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A posy full of sunshine

July 17, 2014

Hello!

I am so sorry. I’ve been neglecting you, haven’t I? Hope you are having a good summer so far.

We’ve been pretty busy, from the run-up to end of terms (including our younger son reaching the milestone of leaving our local primary school, as he goes to join his brother at prep school in September) to the usual happy chaos of the summer holidays.

In addition, the wonderful course I took in June-July on book art/ creative writing kept my focus and inspiration away from blogging for its duration. It was so full of ideas: I am still working my way through them and it will continue to feed my imagination for months to come. However, it did mean that poor old Dancing Beastie fell by the wayside for a while.

Then there’s illness. I’m happy to say that my M.E. is still relatively mild, and indeed I feel better than I did a couple of months ago. It does continue to sap my energy, however, both physical and mental.

So there you go, three, count ’em, three excuses for a dearth of blogging. Enough! I’ll re-start small, with just a picture of flowers.

My younger son planted a small patch of his own in the garden in the spring. Returning from a few days away, we have found everything burgeoning after a hot week followed by heavy rain. The red currants and raspberries are ripe, the parsley is running to seed, tiny marigold plants have each become a shouty fistful of bright blooms and modestly sized clumps of nasturtiums are now a tangled mass of colour. Since everything in son’s patch is grown primarily to be eaten, he started gathering the biggest and most leathery of the nasturtium leaves, on the basis that we should eat those first before we start on the more tender ones.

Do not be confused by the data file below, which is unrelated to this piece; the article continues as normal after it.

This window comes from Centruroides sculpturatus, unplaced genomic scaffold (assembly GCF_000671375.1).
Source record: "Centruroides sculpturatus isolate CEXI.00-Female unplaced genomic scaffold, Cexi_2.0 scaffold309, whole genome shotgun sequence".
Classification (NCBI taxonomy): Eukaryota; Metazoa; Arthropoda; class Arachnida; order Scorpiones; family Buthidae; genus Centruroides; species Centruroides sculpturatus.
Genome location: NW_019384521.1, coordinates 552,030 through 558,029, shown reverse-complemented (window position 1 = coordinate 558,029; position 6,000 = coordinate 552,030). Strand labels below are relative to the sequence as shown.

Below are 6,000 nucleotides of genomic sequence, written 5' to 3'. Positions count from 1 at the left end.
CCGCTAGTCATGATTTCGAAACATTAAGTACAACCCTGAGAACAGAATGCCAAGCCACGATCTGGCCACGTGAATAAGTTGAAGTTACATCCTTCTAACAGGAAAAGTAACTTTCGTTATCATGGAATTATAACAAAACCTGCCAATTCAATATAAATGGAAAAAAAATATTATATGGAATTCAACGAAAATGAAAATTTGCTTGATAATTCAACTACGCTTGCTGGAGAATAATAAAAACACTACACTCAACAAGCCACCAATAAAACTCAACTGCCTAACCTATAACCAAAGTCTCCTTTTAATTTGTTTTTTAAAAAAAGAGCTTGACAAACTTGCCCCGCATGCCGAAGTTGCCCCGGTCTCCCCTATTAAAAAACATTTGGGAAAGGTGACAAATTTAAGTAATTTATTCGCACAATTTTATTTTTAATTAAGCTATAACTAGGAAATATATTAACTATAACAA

‘You know what,’ I told him, ‘we have a whole garden to eat. Let’s just pick some of the nasturtiums to enjoy looking at.’

‘Oh. O.K., and then can we eat them?’

‘Weeell….how would it be if you let me pick a tiny bunch just to look at, and you pick as many as you want to put in a salad?’

Here is an essential difference between gardeners. Is it a male/ female thing, or just the pragmatist versus the aesthete? Whatever, he agreed; and so we had a very tasty salad for lunch, and I have a sun-bright posy of marigolds and nasturtiums to share with you. Consider it an apology for being such an erratic blogger this year, and a promise of more sunny days to come.

 

dancingbeastie.com,16.7.14

 

You might enjoy The very hungry caterpillar: a tragedy in three acts.

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17 Comments leave one →
  1. July 17, 2014 12:14 am

    Lovely to see you back! I literally just thought to myself this evening…”hmm…DB has been quiet. I hope things are well!” So….very glad to hear that they are!

    • July 17, 2014 7:35 pm

      Thank you for thinking of me, and for the good wishes. Nice to know my absence was noted! 🙂

  2. Toffeeapple permalink
    July 17, 2014 10:05 am

    It is good to see you again, enjoy the summer and don’t worry about blogging!

  3. July 17, 2014 7:49 pm

    Oh, it’s summer – people wandering off and back. Your post are always like a bright flower popping up. So glad you are feeling better!
    The writing course sound wonderful – (now if only the luxury of time to write? That will come as the seasons change, perhaps) The garden still sound delightful – nothing better than a small pot of flowers!

    • July 17, 2014 8:06 pm

      Hi, Philosophermouse! Thanks for being so understanding. I have snatched the odd moment to write and craft – in fact I get twitchy if I go a couple of days without managing it. The trick is to slip a notebook and pen in a bag wherever you go. 🙂

  4. Maia T. permalink
    July 18, 2014 12:45 am